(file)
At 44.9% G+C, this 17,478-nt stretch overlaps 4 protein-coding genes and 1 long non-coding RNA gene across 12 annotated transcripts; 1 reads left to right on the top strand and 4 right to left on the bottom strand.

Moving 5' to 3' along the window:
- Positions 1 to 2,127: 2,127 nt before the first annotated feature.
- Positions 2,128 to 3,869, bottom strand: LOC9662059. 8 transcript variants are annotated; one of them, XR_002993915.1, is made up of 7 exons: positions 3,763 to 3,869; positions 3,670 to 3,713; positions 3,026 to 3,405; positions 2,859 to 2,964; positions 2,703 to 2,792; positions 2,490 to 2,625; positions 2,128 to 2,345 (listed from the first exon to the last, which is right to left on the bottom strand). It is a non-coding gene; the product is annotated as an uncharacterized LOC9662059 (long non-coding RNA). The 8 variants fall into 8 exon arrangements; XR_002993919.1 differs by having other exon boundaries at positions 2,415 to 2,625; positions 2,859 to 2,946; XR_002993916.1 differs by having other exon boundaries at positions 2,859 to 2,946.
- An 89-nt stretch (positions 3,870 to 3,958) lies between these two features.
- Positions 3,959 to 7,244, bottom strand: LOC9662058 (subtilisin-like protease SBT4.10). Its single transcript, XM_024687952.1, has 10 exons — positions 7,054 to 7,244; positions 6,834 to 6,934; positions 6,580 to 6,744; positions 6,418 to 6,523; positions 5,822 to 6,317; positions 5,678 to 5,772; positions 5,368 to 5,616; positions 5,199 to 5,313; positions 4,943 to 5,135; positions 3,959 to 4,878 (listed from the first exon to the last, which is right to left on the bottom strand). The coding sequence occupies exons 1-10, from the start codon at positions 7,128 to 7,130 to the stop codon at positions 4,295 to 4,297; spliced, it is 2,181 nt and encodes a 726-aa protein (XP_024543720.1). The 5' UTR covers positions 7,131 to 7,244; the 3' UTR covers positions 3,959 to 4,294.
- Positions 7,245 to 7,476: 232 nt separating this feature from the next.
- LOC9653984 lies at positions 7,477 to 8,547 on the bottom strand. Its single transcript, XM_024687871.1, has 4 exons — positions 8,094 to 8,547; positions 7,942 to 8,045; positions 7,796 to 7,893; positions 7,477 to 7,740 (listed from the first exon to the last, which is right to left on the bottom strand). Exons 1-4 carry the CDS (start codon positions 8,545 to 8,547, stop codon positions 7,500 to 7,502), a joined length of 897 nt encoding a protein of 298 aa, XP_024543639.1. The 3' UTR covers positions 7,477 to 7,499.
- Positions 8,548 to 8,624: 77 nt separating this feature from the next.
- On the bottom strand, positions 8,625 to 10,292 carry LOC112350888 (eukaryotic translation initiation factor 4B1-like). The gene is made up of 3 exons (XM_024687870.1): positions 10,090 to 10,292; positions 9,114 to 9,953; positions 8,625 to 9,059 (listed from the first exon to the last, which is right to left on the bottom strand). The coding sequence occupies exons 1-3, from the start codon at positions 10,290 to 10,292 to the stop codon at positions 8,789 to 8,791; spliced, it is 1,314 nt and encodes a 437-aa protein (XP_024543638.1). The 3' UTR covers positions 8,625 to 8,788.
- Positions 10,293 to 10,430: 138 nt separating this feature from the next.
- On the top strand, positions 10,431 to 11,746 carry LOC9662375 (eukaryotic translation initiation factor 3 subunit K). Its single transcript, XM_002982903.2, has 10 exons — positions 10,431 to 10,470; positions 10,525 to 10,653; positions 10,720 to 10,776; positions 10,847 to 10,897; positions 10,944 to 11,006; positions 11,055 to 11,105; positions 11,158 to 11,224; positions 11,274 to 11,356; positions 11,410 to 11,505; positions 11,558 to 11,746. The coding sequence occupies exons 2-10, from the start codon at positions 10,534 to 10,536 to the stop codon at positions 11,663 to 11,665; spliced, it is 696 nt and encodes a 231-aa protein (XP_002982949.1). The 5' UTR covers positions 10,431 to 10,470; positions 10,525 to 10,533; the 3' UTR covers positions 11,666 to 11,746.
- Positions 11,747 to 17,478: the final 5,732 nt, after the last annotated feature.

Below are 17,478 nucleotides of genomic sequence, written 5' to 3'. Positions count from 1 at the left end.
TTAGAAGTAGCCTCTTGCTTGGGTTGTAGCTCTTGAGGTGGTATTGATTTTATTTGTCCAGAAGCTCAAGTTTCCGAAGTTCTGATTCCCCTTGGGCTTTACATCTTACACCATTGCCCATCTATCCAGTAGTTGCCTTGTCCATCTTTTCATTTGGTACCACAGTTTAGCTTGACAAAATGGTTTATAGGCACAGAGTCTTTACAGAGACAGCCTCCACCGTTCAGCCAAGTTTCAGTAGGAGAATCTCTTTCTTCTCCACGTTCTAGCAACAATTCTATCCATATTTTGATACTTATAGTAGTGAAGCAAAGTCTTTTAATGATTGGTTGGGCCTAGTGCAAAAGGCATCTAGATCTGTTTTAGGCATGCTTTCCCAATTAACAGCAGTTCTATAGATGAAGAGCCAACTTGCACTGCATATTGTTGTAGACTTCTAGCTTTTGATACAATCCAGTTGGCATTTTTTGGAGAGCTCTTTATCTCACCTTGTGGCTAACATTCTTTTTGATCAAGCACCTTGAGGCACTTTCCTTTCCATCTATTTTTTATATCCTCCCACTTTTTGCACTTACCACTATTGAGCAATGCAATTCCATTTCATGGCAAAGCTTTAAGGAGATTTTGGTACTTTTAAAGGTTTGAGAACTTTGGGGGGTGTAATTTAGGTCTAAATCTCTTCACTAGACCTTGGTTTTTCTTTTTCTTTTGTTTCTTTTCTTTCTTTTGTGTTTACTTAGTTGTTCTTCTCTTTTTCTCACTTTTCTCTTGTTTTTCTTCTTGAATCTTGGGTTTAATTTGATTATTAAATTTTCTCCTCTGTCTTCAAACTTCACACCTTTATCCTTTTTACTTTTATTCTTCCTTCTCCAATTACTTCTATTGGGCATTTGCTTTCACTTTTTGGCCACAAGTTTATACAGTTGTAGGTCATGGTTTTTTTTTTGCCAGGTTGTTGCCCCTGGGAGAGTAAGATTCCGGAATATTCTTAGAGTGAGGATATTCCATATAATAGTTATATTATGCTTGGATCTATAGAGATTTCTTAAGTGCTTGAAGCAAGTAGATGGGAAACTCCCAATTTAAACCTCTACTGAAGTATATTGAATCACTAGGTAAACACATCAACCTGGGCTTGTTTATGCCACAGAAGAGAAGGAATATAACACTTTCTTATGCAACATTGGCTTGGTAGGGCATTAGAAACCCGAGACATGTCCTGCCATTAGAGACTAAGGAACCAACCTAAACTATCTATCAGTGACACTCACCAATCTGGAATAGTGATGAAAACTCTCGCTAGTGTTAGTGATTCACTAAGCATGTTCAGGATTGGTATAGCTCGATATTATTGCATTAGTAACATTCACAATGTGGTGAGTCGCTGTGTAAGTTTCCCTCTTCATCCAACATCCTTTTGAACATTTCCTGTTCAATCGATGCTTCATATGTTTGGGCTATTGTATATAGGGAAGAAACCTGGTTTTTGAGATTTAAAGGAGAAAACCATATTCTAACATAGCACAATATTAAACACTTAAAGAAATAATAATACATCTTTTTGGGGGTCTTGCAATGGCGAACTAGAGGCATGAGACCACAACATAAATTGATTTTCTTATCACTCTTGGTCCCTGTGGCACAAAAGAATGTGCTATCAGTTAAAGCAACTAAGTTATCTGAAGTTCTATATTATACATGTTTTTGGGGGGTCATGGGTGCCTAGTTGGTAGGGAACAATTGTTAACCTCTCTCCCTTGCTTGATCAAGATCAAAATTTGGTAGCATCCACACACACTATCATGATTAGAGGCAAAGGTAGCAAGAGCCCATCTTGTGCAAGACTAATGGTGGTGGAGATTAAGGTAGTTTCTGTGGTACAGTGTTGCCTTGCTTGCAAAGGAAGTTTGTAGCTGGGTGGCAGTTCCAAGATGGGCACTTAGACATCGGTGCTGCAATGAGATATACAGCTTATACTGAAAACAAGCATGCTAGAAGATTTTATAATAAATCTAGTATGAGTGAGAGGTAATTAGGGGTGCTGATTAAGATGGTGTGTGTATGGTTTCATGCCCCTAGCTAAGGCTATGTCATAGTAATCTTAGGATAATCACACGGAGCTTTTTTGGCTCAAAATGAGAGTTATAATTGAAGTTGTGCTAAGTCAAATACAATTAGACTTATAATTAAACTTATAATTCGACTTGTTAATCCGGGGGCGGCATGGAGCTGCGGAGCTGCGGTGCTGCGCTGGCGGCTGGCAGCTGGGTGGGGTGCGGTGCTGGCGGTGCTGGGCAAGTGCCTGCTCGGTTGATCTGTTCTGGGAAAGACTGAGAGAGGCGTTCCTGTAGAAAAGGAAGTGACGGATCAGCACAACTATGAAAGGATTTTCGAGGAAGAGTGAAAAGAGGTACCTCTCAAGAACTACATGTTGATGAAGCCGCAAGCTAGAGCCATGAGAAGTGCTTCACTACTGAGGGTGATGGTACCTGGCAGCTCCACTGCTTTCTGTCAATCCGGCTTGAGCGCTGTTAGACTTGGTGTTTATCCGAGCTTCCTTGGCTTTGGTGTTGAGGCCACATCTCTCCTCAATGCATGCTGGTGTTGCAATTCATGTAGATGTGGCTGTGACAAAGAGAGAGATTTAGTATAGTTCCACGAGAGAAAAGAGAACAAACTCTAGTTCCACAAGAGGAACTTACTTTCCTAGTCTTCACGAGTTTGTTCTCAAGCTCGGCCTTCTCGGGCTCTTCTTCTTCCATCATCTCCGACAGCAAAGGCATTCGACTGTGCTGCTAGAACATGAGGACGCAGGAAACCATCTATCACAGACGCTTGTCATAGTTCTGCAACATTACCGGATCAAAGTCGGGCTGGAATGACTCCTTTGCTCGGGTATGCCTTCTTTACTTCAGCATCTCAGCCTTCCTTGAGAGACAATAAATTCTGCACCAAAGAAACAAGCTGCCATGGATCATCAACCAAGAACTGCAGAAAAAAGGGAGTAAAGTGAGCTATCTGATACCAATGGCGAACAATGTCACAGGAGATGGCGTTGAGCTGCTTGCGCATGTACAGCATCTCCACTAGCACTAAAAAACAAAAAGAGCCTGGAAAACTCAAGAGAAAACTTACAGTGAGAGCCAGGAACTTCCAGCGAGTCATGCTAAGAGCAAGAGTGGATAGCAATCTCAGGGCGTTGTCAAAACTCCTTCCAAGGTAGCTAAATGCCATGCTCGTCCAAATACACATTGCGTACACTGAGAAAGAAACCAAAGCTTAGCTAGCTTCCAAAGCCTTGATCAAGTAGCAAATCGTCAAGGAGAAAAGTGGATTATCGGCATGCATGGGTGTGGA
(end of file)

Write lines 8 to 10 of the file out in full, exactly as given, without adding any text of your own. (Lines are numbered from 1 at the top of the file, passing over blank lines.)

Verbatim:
- LOC9653984 lies at positions 7,477 to 8,547 on the bottom strand. Its single transcript, XM_024687871.1, has 4 exons — positions 8,094 to 8,547; positions 7,942 to 8,045; positions 7,796 to 7,893; positions 7,477 to 7,740 (listed from the first exon to the last, which is right to left on the bottom strand). Exons 1-4 carry the CDS (start codon positions 8,545 to 8,547, stop codon positions 7,500 to 7,502), a joined length of 897 nt encoding a protein of 298 aa, XP_024543639.1. The 3' UTR covers positions 7,477 to 7,499.
- Positions 8,548 to 8,624: 77 nt separating this feature from the next.
- On the bottom strand, positions 8,625 to 10,292 carry LOC112350888 (eukaryotic translation initiation factor 4B1-like). The gene is made up of 3 exons (XM_024687870.1): positions 10,090 to 10,292; positions 9,114 to 9,953; positions 8,625 to 9,059 (listed from the first exon to the last, which is right to left on the bottom strand). The coding sequence occupies exons 1-3, from the start codon at positions 10,290 to 10,292 to the stop codon at positions 8,789 to 8,791; spliced, it is 1,314 nt and encodes a 437-aa protein (XP_024543638.1). The 3' UTR covers positions 8,625 to 8,788.